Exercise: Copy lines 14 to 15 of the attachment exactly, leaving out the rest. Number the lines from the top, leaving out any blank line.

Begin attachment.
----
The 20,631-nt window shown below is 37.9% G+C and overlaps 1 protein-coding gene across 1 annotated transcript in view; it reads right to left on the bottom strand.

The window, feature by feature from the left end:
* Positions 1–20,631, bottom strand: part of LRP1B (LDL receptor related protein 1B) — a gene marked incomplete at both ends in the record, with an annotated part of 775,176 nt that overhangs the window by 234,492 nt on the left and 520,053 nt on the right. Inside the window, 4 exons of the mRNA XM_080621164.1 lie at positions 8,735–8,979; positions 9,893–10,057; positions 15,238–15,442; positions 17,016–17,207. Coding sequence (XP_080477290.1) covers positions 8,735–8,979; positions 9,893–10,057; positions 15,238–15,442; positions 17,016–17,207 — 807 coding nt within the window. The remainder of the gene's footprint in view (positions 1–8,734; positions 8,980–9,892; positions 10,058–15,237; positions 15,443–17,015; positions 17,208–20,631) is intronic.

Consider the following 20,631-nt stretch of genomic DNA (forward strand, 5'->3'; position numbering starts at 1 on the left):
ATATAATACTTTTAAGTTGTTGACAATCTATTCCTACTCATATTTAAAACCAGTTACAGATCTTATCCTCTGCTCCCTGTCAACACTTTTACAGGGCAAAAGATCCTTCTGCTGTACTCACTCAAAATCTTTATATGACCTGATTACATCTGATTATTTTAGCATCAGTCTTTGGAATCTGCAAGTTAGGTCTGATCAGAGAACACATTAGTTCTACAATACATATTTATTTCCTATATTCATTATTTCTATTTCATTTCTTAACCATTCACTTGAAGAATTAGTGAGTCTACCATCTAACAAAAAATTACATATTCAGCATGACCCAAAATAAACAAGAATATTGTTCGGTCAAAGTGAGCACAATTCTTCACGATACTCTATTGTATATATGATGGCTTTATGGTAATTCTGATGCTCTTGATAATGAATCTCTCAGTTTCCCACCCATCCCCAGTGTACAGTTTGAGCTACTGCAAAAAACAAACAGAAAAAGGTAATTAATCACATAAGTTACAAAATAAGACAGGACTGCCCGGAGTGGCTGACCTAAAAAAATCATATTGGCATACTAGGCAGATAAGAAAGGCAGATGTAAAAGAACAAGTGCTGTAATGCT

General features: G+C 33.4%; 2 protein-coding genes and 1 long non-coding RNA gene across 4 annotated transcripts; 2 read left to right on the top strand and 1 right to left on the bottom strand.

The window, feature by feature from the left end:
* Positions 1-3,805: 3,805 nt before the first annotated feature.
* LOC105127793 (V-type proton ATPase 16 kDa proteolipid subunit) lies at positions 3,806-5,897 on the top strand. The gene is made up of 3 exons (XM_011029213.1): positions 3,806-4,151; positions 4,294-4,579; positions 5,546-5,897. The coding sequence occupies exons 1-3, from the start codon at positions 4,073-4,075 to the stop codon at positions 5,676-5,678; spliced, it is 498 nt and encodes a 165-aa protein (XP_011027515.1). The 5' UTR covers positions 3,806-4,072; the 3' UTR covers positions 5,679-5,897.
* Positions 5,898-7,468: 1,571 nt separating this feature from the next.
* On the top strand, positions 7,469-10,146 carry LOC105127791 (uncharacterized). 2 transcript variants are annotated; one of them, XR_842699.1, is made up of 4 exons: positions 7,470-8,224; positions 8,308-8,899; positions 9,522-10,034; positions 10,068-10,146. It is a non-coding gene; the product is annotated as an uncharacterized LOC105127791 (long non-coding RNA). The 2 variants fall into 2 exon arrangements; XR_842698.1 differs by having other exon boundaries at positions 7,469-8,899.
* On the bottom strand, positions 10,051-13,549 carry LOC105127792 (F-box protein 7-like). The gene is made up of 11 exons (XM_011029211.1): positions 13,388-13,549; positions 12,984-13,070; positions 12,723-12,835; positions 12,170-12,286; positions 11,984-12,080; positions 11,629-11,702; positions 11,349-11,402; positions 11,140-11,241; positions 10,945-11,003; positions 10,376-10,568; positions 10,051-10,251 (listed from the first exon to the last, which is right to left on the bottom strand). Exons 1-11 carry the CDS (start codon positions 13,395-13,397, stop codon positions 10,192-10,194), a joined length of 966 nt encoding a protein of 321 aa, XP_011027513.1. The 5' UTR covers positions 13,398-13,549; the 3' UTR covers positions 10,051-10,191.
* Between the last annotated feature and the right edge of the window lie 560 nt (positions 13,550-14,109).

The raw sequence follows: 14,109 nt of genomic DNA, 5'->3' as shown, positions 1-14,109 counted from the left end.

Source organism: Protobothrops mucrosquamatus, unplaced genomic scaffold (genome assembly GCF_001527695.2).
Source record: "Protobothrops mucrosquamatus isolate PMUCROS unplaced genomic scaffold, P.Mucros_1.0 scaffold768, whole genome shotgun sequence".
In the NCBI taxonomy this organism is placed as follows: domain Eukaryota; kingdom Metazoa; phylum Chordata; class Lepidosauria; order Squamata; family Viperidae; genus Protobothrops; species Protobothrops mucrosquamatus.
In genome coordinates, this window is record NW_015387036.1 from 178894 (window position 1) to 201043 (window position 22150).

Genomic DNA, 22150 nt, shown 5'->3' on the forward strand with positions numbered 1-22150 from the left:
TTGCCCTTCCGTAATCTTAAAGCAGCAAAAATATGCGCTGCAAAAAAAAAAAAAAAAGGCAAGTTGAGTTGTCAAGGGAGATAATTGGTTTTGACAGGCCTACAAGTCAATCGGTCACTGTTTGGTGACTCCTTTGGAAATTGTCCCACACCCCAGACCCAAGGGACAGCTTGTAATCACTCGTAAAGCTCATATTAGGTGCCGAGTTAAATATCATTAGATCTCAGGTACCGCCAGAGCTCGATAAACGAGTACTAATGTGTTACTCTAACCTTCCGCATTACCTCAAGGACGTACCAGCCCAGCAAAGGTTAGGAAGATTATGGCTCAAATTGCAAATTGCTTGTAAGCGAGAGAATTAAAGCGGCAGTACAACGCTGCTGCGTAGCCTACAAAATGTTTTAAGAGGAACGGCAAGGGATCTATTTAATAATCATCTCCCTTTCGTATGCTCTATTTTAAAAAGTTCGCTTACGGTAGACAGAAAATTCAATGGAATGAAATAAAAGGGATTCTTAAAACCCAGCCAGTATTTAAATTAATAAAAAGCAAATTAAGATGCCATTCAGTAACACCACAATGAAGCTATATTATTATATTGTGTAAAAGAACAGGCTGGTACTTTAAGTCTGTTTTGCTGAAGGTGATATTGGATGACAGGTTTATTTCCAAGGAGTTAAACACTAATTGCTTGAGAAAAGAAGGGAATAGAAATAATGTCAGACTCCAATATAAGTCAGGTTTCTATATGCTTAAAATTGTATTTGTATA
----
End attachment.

The raw sequence follows: 14,109 nt of genomic DNA, 5'->3' as shown, positions 1-14,109 counted from the left end.

Source organism: Protobothrops mucrosquamatus, unplaced genomic scaffold (genome assembly GCF_001527695.2).